A Child & Nature Reunion

Our lives have never been so pared down. To stop the spread of coronavirus, many of us are spending more time indoors with our family than ever before. This means that our time in nature is more precious than ever. Now, when we take our children outside, we need to help them absorb it like a sponge, soaking it in, so they can take the benefits of nature with them wherever they are.

One way that we love to soak in nature with our kids is through nature poetry. Don't be intimidated if you don't consider yourself a poet. Anyone with feelings and sensations and memories can be a poet. Nature is one of the best sources of inspiration as it is alive and surrounds our senses with stimuli. A breeze on our face. The passing smell of Lily of the valley. The bright colors of a cardinal flying overhead. Nature is brimming with sights, sounds, textures, colors just waiting to inspire little poets.

Creating nature poetry can be done anytime and from anywhere. Start with finding a spot in nature that appeals to your child. You can go out to a nearby park or to your backyard. If you’re indoors, you can focus on a plant or a view of something natural from a window.

Now your child should decide what inspires them most in this setting. That is their subject. Once your child has chosen their subject, ask them to study it for a few minutes. Remind them to tune out distractions in their head and in the surrounding space but to focus on their subject like it's just the two of them alone in the world.

Now they should start to write down what they notice, opening up all of their senses and being as specific as they can. They should use as many images and descriptive words as they can. You can help them here by asking these questions:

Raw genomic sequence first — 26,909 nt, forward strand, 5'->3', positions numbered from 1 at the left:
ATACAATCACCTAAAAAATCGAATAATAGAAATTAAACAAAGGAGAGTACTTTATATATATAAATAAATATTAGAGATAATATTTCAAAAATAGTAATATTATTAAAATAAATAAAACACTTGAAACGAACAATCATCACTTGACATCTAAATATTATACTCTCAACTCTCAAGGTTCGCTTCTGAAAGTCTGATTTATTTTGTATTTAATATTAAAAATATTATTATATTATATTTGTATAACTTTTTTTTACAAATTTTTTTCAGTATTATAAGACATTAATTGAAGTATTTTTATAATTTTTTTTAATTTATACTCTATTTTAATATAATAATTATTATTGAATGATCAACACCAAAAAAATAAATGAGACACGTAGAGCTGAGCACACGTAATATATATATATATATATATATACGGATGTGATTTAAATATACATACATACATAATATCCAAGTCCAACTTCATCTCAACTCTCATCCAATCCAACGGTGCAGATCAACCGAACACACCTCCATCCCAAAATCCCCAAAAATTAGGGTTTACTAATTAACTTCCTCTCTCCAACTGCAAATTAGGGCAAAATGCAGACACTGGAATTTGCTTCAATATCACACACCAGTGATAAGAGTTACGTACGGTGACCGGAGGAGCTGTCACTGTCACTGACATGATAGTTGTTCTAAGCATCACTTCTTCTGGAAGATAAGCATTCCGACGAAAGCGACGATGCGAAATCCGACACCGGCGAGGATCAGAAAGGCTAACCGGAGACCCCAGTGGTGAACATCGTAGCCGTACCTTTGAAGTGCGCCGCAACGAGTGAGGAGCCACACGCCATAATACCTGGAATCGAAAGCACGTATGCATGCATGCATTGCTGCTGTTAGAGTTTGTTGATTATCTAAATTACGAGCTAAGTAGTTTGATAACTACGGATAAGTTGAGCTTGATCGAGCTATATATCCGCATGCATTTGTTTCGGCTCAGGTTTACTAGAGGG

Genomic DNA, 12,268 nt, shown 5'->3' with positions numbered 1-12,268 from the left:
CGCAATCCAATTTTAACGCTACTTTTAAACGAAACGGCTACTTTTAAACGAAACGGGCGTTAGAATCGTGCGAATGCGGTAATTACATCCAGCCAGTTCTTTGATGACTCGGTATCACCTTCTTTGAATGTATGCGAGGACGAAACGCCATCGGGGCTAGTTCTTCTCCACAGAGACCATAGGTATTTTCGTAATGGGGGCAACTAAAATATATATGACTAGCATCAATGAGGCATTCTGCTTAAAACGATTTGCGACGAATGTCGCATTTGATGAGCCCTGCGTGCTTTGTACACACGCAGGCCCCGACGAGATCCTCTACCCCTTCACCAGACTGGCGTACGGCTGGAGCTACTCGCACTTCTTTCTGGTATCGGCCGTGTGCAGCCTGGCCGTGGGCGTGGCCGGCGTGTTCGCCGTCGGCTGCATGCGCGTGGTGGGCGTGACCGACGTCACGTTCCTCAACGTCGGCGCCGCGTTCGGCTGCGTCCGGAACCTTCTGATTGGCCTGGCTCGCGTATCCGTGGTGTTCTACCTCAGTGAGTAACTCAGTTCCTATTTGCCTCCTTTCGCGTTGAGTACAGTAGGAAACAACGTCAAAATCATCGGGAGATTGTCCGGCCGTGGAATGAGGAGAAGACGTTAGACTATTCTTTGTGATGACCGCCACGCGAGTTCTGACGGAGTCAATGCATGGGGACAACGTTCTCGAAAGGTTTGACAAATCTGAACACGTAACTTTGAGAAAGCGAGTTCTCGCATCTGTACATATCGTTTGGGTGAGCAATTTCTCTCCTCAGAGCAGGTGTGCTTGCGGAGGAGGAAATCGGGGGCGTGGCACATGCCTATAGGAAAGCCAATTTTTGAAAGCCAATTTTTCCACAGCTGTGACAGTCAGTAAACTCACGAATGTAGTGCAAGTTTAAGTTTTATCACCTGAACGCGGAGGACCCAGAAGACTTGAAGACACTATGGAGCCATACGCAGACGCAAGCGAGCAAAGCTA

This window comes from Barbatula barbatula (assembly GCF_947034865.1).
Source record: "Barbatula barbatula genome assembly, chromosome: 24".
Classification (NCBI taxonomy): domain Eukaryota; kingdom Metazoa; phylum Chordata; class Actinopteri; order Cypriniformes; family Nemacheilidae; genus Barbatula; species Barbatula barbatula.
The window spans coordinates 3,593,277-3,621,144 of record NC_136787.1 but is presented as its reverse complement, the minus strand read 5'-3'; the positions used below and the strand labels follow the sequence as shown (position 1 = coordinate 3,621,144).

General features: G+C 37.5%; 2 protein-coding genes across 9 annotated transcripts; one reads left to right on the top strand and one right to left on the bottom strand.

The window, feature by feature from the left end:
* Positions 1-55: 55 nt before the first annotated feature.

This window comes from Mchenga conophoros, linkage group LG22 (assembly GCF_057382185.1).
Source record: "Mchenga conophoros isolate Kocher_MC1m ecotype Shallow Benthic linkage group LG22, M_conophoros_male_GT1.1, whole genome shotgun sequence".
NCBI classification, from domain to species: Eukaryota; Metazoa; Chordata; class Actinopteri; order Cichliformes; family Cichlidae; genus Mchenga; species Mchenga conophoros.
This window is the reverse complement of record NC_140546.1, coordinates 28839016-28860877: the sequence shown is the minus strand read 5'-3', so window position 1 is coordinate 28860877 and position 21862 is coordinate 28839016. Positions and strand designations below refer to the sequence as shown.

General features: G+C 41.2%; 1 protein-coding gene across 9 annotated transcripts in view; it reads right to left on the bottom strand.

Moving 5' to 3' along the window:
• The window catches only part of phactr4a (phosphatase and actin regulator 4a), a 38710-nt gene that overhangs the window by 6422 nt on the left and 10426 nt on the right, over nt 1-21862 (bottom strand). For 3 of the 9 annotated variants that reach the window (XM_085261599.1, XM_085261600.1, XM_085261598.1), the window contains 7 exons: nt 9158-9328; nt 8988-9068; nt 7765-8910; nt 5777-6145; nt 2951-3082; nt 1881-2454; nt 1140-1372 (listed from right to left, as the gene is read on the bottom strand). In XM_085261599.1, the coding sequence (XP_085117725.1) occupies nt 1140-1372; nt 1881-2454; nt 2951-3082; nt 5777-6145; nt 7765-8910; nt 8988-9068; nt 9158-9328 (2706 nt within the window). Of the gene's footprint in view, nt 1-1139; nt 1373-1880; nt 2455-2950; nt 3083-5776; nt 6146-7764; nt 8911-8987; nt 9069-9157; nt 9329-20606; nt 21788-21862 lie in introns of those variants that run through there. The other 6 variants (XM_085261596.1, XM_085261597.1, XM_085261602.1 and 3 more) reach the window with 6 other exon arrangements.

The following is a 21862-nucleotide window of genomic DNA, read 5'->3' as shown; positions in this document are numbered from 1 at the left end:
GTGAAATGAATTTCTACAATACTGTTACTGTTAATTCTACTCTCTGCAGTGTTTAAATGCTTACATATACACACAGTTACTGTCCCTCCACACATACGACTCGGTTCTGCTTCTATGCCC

What do you see?  Notice colors, shapes and movement.

What do you feel? What parts of your object are smooth, bumpy or prickly?

How do you feel in this space?  Calm, peaceful, curious, energized, happy, sad?

Ask your child to write down any metaphors they can think of as they describe their subject. Remind them that a metaphor is a figure of speech that is used to make a comparison between two things that aren't alike but do have something in common.  A metaphor is very expressive and it is not meant to be taken literally.

Some examples of nature metaphors include:

The stormy ocean was a raging bull.

The wind was a howling wolf.

The snow is a white blanket.

You might want to read the poem "Trees" by Joyce Kilmer to help them understand metaphors more clearly.

Trees by Joyce Kilmer

I think that I shall never see

A poem lovely as a tree.

A tree whose hungry mouth is prest

Against the sweet earth's flowing breast;

A tree that looks at God all day,

And lifts her leafy arms to pray;

A tree that may in summer wear

A nest of robins in her hair;

Upon whose bosom snow has lain;

Who intimately lives with rain.

Poems are made by fools like me,

But only God can make a tree.

Once your child feels they have written down all of the descriptive words and phrases they can, it's time to turn it into a poem. Remind them that a poem often makes the reader feel some kind of emotion and does not always need to rhyme. For more on the structure of a poem, see this resource. They can start with a statement or a question about their subject if they wish, adding sentences as they fit. They can turn their descriptive words and phrases into sentences. And then to revise and shorten those sentences and turn them into a poem. Remind them to add line breaks to let the reader know when to pause. Line breaks also give rhythm to a poem and contribute to its meaning.  All they need to write a good poem is rhythm and their own imagination.

For added bonus, start a poetry journal and have your child add a new poem each time they head outside or are inspired by nature. They can add artwork to their poem as well!


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